The New York Times
February 14, 1993
More than a century after his death, Dr. Samuel A. Mudd's appeal to clear his name as a conspirator in Abraham Lincoln's assassination was finally heard. He won, but it was only in a mock trial.
A moot court here ruled Friday that the military commission that convicted Mudd in 1865 and sentenced him to life in prison had no right to try him in the first place.
Mudd was convicted as a conspirator after he set John Wilkes Booth's broken leg when Booth arrived at his Maryland home after shooting Lincoln. The doctor later contended that he had no idea the President had been shot.
Mudd's mock trial was staged on the 184th anniversary of Lincoln's birth. His case was argued by F. Lee Bailey before a three-judge panel at the T. C. Williams School of Law at the University of Richmond.
"Mudd's prosecution was one sledgehammer after another upon the Constitution," Mr. Bailey told the court. Battle for Rehabilitation
No real court has agreed to rehear Mudd's appeal, but his descendants have waged a long battle to clear his name.
"My grandfather never got a fair trial, so this is a great day," said Mudd's granddaughter, Emily Mudd Rogerson, 86, of Richmond.
Two of the moot-court judges, Robinson O. Everett, a retired senior judge of the United States Court of Military Appeals, and W. Thompson Cox 3d, who sits on a military appeals court, ruled that Mudd, a civilian, should have been tried by a civilian jury, not the military commission.
While the moot court did not formally rule on Mudd's guilt or innocence, the third judge, Edward D. Re, said the case was insufficient for a conviction.
"I cannot resist the temptation of saying I have very serious doubts whether an impartial military panel distanced from the moment would have found the evidence presented was sufficient beyond a reasonable doubt," said Judge Re, a retired senior judge of the United States Court of International Trade.
The moot court's ruling is not binding, but Mr. Bailey said he hoped that the Army would use it in considering whether to erase Mudd's conviction.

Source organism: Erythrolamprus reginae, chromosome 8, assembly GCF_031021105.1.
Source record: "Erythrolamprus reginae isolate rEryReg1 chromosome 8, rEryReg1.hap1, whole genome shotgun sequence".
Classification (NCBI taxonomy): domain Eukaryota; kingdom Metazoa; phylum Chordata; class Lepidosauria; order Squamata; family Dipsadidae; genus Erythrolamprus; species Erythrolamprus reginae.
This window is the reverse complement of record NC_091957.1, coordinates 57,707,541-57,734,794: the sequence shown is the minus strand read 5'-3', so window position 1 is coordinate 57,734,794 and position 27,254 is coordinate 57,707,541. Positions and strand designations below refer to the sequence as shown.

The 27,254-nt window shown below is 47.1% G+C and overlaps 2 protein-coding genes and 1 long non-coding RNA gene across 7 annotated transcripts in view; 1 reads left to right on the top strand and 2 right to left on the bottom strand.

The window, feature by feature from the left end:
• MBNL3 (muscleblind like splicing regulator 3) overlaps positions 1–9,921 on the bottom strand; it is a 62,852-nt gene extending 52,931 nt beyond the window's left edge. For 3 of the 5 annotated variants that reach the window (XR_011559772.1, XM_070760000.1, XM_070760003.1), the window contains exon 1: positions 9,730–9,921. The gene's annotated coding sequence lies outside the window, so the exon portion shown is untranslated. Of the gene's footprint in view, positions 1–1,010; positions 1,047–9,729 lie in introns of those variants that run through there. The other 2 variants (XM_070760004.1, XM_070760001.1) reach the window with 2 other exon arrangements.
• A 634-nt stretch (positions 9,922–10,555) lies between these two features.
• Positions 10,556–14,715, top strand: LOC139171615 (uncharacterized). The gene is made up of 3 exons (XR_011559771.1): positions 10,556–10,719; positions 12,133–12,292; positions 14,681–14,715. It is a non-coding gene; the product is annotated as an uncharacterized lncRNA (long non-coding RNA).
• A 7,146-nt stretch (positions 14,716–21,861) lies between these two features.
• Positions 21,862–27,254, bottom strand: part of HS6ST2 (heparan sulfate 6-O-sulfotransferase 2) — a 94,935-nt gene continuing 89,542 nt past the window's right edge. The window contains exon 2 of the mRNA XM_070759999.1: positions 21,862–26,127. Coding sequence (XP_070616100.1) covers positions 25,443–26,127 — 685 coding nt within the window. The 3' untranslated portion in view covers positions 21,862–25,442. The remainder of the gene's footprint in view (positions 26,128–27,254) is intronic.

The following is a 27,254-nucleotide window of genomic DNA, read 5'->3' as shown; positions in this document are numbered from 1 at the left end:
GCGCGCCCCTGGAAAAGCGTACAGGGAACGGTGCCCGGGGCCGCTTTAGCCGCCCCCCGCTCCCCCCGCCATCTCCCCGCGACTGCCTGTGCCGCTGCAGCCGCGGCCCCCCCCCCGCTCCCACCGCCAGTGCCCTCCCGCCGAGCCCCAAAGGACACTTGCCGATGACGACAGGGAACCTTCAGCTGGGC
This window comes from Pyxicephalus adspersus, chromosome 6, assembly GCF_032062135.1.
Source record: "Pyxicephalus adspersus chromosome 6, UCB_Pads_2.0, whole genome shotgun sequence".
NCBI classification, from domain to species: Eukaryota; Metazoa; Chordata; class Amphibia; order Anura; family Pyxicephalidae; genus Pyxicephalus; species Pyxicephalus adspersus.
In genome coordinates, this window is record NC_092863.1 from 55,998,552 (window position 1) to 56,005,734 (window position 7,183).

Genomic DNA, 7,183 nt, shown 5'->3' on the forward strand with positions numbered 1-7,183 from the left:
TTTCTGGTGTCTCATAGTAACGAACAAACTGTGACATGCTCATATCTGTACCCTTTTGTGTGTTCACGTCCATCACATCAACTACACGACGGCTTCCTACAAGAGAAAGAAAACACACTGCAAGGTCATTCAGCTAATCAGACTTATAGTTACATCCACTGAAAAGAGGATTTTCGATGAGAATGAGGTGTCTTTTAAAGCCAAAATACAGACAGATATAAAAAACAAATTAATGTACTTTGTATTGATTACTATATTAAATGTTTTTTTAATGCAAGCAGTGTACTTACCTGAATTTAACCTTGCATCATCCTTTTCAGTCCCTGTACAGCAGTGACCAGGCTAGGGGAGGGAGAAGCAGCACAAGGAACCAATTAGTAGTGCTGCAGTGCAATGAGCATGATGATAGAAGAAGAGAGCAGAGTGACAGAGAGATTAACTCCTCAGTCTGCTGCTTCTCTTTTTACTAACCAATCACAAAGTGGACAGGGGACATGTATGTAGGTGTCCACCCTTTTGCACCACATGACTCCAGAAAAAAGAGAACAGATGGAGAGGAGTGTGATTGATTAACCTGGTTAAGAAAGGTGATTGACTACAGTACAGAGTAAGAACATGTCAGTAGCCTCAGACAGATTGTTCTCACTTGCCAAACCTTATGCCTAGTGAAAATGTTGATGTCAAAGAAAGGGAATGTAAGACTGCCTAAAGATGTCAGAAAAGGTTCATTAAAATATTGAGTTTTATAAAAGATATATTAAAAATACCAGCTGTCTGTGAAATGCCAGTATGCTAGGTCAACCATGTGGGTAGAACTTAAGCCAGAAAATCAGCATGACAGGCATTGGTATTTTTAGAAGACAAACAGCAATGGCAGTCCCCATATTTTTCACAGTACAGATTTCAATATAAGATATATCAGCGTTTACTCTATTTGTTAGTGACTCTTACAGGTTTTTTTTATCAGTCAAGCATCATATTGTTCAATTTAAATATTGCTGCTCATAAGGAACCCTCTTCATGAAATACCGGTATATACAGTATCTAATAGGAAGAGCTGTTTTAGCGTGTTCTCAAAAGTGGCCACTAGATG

"The jurisdiction issue was key," Mr. Bailey said. "And when three distinguished judges agree the conviction was wrong, I am obviously pleased." Question of Jurisdiction
John Paul Jones, a Richmond law professor, said he organized the mock trial using the assumption that Mudd appealed his conviction to a military appeals court, a body that did not exist in Mudd's time. Mudd died in 1883.
Booth shot Lincoln on April 14, 1865, five days after the Civil War ended. Twelve days later he was gunned down by Union soldiers in rural Virginia. 'Monumental Embarrassment'
The prosecutor in the mock trial, John Jay Douglass, argued that the war was not really over when Lincoln was shot because sporadic hostilities continued for months. As a result, the military court that convened in June was within its rights to try Mudd and seven other accused conspirators, said Mr. Douglass, dean of the National College of District Attorneys in Houston and a former commandant of the Army Judge Advocate Generals School.
Mr. Bailey argued that the military commission that convicted Mudd and the seven others "was set up to satisfy the monumental embarrassment of lax security that allowed the President of the United States to be assassinated by an amateur."
Mudd served four years of his life sentence before being pardoned by President Andrew Johnson. The conviction stood.
Mudd's descendants have argued that Mudd did not realize until too late who his injured visitor was and that the doctor should not have been tried by the Army.
The Army Board for Correction of Military Records has agreed that the military lacked jurisdiction. But last July, William D. Clark, Acting Assistant Secretary of the Army, rejected setting aside the conviction, saying it was not the role of the board to settle historical disputes.
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